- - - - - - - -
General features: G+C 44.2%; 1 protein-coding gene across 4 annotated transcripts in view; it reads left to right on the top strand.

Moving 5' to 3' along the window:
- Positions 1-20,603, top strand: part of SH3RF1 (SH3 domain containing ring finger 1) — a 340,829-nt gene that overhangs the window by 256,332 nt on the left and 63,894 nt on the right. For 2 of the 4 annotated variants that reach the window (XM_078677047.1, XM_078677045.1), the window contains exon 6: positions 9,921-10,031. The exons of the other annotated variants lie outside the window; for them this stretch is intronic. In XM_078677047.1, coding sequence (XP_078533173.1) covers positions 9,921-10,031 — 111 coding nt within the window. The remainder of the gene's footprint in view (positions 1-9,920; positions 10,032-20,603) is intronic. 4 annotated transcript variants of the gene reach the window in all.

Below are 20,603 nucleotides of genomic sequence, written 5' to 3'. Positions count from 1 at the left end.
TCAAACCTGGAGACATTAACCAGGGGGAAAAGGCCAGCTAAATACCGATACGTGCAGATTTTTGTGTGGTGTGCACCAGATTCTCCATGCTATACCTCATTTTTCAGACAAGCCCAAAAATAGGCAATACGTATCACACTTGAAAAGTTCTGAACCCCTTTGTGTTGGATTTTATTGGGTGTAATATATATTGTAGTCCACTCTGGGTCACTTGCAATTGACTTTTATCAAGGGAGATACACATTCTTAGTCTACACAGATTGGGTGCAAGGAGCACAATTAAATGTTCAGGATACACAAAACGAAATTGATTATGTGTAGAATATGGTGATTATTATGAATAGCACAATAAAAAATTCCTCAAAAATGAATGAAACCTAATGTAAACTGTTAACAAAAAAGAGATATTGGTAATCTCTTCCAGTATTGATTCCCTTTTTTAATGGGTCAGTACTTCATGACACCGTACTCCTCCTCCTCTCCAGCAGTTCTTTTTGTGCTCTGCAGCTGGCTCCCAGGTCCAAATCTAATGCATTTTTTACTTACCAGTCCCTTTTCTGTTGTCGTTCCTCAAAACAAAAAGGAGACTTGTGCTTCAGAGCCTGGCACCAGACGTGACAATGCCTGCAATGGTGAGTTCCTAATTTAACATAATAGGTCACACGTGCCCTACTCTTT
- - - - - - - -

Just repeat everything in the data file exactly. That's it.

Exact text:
General features: G+C 44.2%; 1 protein-coding gene across 4 annotated transcripts in view; it reads left to right on the top strand.

Moving 5' to 3' along the window:
- Positions 1-20,603, top strand: part of SH3RF1 (SH3 domain containing ring finger 1) — a 340,829-nt gene that overhangs the window by 256,332 nt on the left and 63,894 nt on the right. For 2 of the 4 annotated variants that reach the window (XM_078677047.1, XM_078677045.1), the window contains exon 6: positions 9,921-10,031. The exons of the other annotated variants lie outside the window; for them this stretch is intronic. In XM_078677047.1, coding sequence (XP_078533173.1) covers positions 9,921-10,031 — 111 coding nt within the window. The remainder of the gene's footprint in view (positions 1-9,920; positions 10,032-20,603) is intronic. 4 annotated transcript variants of the gene reach the window in all.

Below are 20,603 nucleotides of genomic sequence, written 5' to 3'. Positions count from 1 at the left end.
TCAAACCTGGAGACATTAACCAGGGGGAAAAGGCCAGCTAAATACCGATACGTGCAGATTTTTGTGTGGTGTGCACCAGATTCTCCATGCTATACCTCATTTTTCAGACAAGCCCAAAAATAGGCAATACGTATCACACTTGAAAAGTTCTGAACCCCTTTGTGTTGGATTTTATTGGGTGTAATATATATTGTAGTCCACTCTGGGTCACTTGCAATTGACTTTTATCAAGGGAGATACACATTCTTAGTCTACACAGATTGGGTGCAAGGAGCACAATTAAATGTTCAGGATACACAAAACGAAATTGATTATGTGTAGAATATGGTGATTATTATGAATAGCACAATAAAAAATTCCTCAAAAATGAATGAAACCTAATGTAAACTGTTAACAAAAAAGAGATATTGGTAATCTCTTCCAGTATTGATTCCCTTTTTTAATGGGTCAGTACTTCATGACACCGTACTCCTCCTCCTCTCCAGCAGTTCTTTTTGTGCTCTGCAGCTGGCTCCCAGGTCCAAATCTAATGCATTTTTTACTTACCAGTCCCTTTTCTGTTGTCGTTCCTCAAAACAAAAAGGAGACTTGTGCTTCAGAGCCTGGCACCAGACGTGACAATGCCTGCAATGGTGAGTTCCTAATTTAACATAATAGGTCACACGTGCCCTACTCTTT